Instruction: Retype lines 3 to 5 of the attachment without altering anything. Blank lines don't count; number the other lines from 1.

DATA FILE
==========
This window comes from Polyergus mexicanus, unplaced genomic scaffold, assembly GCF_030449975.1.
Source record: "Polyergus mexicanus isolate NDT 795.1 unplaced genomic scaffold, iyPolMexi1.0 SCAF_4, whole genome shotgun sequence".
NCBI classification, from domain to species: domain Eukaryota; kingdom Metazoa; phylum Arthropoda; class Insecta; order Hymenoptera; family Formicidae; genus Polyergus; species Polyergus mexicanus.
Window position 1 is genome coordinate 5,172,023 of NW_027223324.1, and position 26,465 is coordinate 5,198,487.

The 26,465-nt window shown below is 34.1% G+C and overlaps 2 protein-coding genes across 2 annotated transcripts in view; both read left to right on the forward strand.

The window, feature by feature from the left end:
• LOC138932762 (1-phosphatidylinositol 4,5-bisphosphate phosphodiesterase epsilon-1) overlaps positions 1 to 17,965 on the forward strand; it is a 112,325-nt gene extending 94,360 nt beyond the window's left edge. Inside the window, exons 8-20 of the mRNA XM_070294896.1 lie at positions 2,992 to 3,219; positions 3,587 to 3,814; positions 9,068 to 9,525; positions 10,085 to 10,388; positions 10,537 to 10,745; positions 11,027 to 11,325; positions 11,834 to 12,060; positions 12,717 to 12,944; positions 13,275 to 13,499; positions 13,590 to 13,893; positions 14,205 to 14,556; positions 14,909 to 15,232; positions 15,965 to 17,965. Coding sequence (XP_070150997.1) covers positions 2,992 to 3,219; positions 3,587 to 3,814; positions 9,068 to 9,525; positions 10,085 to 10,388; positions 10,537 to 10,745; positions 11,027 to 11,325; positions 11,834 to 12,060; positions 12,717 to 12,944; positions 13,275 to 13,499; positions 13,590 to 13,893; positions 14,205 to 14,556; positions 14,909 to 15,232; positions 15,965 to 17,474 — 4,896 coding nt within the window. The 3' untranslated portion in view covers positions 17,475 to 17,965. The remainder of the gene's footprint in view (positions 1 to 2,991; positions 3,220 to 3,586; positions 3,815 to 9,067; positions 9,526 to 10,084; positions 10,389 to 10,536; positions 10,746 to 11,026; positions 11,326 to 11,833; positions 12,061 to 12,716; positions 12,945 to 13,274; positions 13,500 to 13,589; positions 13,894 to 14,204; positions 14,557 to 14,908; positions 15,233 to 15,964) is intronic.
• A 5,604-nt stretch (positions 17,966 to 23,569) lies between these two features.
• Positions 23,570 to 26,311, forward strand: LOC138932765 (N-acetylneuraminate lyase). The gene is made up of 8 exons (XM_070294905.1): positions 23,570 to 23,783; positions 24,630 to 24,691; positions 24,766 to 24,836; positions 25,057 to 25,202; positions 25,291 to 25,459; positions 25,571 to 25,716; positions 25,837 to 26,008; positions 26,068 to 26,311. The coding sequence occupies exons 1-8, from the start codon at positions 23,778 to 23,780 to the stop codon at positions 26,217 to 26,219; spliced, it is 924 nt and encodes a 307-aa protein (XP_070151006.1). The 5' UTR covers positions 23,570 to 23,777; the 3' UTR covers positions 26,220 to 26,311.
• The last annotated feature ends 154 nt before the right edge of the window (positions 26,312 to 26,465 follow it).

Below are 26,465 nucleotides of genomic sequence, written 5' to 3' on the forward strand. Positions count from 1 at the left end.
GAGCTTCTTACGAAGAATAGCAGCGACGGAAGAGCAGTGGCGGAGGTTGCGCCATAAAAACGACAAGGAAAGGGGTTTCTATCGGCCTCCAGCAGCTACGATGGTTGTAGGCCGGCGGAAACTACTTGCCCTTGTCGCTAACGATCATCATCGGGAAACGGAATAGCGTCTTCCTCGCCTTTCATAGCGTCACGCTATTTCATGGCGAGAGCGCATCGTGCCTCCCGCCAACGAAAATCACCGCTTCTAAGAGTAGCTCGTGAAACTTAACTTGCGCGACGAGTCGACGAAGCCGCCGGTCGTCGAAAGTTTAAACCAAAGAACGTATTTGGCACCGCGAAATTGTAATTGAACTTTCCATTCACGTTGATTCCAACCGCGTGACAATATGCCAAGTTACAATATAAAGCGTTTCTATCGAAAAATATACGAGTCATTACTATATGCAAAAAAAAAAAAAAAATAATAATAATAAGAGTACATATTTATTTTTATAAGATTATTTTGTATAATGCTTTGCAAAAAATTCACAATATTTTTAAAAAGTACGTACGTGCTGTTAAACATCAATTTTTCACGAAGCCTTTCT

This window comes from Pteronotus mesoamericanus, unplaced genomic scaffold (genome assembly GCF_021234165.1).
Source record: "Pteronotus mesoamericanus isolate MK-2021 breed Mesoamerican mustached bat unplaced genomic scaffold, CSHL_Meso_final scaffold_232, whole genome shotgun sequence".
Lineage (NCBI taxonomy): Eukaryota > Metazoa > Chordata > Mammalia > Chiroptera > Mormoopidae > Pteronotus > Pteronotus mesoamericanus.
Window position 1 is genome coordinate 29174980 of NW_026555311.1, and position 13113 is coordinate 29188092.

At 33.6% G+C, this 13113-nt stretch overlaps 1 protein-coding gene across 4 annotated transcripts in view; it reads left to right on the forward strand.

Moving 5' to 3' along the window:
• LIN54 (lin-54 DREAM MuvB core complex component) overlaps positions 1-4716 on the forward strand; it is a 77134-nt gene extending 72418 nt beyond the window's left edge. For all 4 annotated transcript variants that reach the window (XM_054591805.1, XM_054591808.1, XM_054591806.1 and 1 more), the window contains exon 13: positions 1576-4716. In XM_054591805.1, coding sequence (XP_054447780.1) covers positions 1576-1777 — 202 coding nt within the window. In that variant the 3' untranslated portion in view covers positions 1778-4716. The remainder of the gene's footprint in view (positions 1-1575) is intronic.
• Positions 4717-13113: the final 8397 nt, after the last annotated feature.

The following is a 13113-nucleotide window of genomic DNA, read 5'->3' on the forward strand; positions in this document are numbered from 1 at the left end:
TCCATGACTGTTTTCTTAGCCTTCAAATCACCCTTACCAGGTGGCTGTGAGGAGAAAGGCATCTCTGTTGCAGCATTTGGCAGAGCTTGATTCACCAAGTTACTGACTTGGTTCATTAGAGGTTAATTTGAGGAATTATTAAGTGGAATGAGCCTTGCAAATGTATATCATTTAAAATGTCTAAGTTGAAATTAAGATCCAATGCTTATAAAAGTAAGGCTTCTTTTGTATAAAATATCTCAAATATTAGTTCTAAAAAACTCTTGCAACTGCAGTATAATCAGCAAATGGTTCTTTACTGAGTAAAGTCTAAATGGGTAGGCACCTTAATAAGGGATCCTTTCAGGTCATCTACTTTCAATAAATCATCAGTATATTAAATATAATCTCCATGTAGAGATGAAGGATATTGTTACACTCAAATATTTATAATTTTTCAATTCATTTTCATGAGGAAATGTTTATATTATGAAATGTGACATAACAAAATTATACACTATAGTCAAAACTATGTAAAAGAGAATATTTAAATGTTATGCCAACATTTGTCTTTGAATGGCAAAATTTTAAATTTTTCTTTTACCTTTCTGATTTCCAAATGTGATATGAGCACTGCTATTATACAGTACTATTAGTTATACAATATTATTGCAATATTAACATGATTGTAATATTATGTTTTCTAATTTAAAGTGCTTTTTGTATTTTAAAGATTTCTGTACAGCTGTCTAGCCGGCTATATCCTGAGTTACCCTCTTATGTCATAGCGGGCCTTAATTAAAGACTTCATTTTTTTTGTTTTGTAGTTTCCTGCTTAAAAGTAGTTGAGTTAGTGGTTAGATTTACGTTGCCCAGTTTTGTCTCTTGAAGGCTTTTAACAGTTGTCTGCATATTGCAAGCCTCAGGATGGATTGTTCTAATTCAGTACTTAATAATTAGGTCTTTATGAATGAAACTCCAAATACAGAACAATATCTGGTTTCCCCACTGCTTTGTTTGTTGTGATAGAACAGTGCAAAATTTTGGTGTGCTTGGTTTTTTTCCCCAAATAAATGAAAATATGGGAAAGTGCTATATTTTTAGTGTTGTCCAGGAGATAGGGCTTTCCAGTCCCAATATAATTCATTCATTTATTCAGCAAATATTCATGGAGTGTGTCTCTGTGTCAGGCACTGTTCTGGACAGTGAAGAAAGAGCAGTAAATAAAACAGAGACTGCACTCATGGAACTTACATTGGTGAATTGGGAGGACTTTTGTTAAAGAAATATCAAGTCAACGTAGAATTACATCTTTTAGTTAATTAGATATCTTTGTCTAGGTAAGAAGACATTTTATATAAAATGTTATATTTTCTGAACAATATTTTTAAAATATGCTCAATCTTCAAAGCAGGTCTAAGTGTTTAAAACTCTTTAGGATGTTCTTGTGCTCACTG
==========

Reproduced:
NCBI classification, from domain to species: domain Eukaryota; kingdom Metazoa; phylum Arthropoda; class Insecta; order Hymenoptera; family Formicidae; genus Polyergus; species Polyergus mexicanus.
Window position 1 is genome coordinate 5,172,023 of NW_027223324.1, and position 26,465 is coordinate 5,198,487.

The 26,465-nt window shown below is 34.1% G+C and overlaps 2 protein-coding genes across 2 annotated transcripts in view; both read left to right on the forward strand.